Panasonic Lumix DMC-GX7 sample shot Direct comparisons with the Fujifilm X-M1 (left) reveal that the Fujifilm tends to produce slightly sharper and cleaner shots in bright light. The difference is pretty subtle, though

Panasonic Lumix DMC-GX7 sample shot The X-M1 extends its advantage with remarkably low noise at fast ISO speeds. The GX7 is excellent in low light but the X-M1 is even better


There’s no doubt that the GX7 is a superb camera. At £899 at launch, anything less would have been a disaster. The crux is whether it’s the best compact system camera at this price. It’s more appealing than the Olympus E-P5 (review coming soon), which cost around £100 more, or £350 more if you add the optional VF-4 viewfinder. The Olympus OM-D E-M5 is a stronger rival, and now costs around £920 for the 12-50mm kit (from a reputable UK supplier). It’s weather-sealed and has faster burst shooting, but it’s bulkier, lacks built-in Wi-Fi and we prefer the GX7’s controls. The Fujifilm X-E1 costs the same as the GX7, and although we haven’t reviewed it, based on our experience of the Fujifilm X-M1 and Fujifilm X100S it looks extremely compelling.

Then there’s the Sony NEX-6. The two cameras are virtually neck and neck for features and image quality, but the Sony costs significantly less at around £600. If you can find it for a good price, that would certainly outweigh any criticisms mentioned above.

Still, the GX7 has its own strengths. None of the others can match the quality or capabilities of its video mode, and Sony and Fujifilm fall well short of the Micro Four Thirds system for the number of compatible lenses. So while it’s not quite strong enough to warrant another five-star review, the GX7 is yet another superb addition to the Lumix G family.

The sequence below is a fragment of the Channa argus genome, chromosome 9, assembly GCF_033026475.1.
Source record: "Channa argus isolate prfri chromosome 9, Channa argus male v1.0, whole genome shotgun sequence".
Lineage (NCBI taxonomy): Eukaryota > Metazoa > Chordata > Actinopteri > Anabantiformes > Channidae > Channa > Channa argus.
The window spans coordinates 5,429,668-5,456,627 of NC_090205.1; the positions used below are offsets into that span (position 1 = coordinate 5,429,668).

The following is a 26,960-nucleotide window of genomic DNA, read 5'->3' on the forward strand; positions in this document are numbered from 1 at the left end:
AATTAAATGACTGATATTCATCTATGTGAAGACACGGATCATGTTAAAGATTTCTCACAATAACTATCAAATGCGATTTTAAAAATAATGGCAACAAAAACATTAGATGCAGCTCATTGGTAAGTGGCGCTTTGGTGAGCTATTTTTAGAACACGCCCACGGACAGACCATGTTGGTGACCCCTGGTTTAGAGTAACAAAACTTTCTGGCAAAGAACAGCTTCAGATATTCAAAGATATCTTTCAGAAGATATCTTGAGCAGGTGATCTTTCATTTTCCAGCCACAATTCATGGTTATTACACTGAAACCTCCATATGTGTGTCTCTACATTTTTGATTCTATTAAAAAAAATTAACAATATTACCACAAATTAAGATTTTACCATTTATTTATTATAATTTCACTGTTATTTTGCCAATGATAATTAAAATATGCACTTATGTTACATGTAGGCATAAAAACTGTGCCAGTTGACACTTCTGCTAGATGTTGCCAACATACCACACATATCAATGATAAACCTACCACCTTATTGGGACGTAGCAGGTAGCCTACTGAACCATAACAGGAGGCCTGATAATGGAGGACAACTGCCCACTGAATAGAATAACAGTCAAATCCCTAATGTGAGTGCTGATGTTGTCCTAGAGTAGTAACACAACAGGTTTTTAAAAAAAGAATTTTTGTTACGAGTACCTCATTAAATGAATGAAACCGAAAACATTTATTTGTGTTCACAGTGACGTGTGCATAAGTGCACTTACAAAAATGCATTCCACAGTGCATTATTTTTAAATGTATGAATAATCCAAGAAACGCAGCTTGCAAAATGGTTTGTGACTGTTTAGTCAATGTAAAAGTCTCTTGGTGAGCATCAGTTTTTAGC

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Basic Specifications

CCD effective megapixels15.8 megapixels
CCD size17.3x13mm
Viewfinderelectronic (2,764,800 dots)
Viewfinder magnification, coverage1.39x, 100%
LCD screen size3.0in
LCD screen resolution1,040,000 pixels
Articulated screenYes
Live viewYes
Optical zoom3.0x
Zoom 35mm equivalent28-84mm
Image stabilisationoptical, sensor shift and in kit lens
Maximum image resolution4,592×3,448
File formatsJPEG, RAW; AVCHD, MP4 (AVC)


Memory slotSDXC
Mermory suppliednone
Battery typeLi-ion
Battery Life (tested)350 shots
ConnectivityUSB, AV, mini HDMI, wired remote, Wi-Fi
Body materialmagnesium alloy
Lens mountMicro Four Thirds
Focal length multiplier2.0x
Kit lens model namePanasonic H-FS1442A
AccessoriesUSB cable, neck strap

Buying Information

Warrantyone year RTB

Camera Controls

Exposure modesprogram, shutter priority, aperture priority, manual
Shutter speed60 to 1/8,000 seconds
Aperture rangef/3.5-22 (wide), f/5.6-22 (tele)
ISO range (at full resolution)200 to 25,600
Exposure compensation+/-5 EV
White balanceauto, 5 presets with fine tuning, manual, Kelvin
Additional image controlscontrast, saturation, sharpness, noise reduction, i.Dynamic, highlight, shadow, colour space
Manual focusYes
Closest macro focus20cm
Auto-focus modesmulti, flexible spot, pinpoint, face detect, tracking
Metering modesmulti, centre-weighted, centre, face detect
Flashauto, forced, suppressed, slow synchro, red-eye reduction
Drive modessingle, continuous, self-timer, AE bracket, WB bracket, HDR, panorama, time lapse, stop motion